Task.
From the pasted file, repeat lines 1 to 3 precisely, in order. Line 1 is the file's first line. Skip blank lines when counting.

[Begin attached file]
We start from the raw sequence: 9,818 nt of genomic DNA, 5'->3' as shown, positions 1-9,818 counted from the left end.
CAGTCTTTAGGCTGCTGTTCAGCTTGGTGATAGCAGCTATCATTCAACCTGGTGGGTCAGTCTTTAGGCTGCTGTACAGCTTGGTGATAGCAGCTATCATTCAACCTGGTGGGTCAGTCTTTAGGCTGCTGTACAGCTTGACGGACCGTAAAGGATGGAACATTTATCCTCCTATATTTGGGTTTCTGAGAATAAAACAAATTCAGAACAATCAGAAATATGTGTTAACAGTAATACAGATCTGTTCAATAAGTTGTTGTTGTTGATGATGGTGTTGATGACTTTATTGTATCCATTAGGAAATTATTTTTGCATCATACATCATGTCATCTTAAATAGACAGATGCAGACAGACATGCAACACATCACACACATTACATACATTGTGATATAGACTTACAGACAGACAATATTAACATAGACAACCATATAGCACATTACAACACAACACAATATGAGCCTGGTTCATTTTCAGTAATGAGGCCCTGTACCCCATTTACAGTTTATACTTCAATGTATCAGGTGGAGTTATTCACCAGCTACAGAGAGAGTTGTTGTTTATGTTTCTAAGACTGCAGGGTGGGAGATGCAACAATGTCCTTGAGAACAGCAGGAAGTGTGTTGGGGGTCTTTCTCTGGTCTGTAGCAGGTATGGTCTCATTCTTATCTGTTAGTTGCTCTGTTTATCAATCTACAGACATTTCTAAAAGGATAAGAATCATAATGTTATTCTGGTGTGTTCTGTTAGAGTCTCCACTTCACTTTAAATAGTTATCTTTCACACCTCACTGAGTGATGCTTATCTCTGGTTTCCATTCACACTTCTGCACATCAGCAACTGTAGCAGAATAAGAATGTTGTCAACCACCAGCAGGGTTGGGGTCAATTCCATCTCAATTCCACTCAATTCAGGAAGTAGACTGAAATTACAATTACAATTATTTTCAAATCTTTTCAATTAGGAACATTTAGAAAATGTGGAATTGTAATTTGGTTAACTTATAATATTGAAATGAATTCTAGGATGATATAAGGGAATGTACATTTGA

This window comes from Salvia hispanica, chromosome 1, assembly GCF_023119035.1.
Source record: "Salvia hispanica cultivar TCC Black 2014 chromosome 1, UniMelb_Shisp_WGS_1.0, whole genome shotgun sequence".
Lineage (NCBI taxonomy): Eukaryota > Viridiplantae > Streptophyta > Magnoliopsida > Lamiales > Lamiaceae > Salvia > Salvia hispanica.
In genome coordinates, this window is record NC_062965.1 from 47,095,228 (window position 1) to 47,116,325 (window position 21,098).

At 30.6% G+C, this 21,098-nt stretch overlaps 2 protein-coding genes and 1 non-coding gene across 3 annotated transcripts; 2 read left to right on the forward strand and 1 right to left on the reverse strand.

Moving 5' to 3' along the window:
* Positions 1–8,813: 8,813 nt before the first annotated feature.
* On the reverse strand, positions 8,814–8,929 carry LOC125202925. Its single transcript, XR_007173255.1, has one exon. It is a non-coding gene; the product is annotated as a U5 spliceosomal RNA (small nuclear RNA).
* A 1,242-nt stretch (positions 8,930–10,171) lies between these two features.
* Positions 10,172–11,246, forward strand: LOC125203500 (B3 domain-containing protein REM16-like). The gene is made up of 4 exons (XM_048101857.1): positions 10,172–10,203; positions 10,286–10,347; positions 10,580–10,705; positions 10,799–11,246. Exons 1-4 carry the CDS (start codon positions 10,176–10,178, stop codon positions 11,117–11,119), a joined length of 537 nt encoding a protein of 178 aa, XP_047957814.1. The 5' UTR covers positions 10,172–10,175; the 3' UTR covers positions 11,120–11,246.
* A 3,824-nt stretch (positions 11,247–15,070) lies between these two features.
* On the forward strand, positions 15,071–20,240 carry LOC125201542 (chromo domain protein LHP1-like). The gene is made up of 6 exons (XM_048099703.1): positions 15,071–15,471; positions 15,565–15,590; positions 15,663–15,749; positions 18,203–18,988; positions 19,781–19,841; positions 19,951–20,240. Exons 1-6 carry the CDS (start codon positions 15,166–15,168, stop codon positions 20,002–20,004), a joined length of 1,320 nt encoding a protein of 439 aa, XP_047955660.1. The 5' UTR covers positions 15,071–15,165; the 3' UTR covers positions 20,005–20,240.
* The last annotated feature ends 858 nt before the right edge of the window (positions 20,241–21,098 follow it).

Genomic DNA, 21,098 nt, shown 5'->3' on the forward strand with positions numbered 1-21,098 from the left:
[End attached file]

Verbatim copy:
We start from the raw sequence: 9,818 nt of genomic DNA, 5'->3' as shown, positions 1-9,818 counted from the left end.
CAGTCTTTAGGCTGCTGTTCAGCTTGGTGATAGCAGCTATCATTCAACCTGGTGGGTCAGTCTTTAGGCTGCTGTACAGCTTGGTGATAGCAGCTATCATTCAACCTGGTGGGTCAGTCTTTAGGCTGCTGTACAGCTTGACGGACCGTAAAGGATGGAACATTTATCCTCCTATATTTGGGTTTCTGAGAATAAAACAAATTCAGAACAATCAGAAATATGTGTTAACAGTAATACAGATCTGTTCAATAAGTTGTTGTTGTTGATGATGGTGTTGATGACTTTATTGTATCCATTAGGAAATTATTTTTGCATCATACATCATGTCATCTTAAATAGACAGATGCAGACAGACATGCAACACATCACACACATTACATACATTGTGATATAGACTTACAGACAGACAATATTAACATAGACAACCATATAGCACATTACAACACAACACAATATGAGCCTGGTTCATTTTCAGTAATGAGGCCCTGTACCCCATTTACAGTTTATACTTCAATGTATCAGGTGGAGTTATTCACCAGCTACAGAGAGAGTTGTTGTTTATGTTTCTAAGACTGCAGGGTGGGAGATGCAACAATGTCCTTGAGAACAGCAGGAAGTGTGTTGGGGGTCTTTCTCTGGTCTGTAGCAGGTATGGTCTCATTCTTATCTGTTAGTTGCTCTGTTTATCAATCTACAGACATTTCTAAAAGGATAAGAATCATAATGTTATTCTGGTGTGTTCTGTTAGAGTCTCCACTTCACTTTAAATAGTTATCTTTCACACCTCACTGAGTGATGCTTATCTCTGGTTTCCATTCACACTTCTGCACATCAGCAACTGTAGCAGAATAAGAATGTTGTCAACCACCAGCAGGGTTGGGGTCAATTCCATCTCAATTCCACTCAATTCAGGAAGTAGACTGAAATTACAATTACAATTATTTTCAAATCTTTTCAATTAGGAACATTTAGAAAATGTGGAATTGTAATTTGGTTAACTTATAATATTGAAATGAATTCTAGGATGATATAAGGGAATGTACATTTGA

This window comes from Salvia hispanica, chromosome 1, assembly GCF_023119035.1.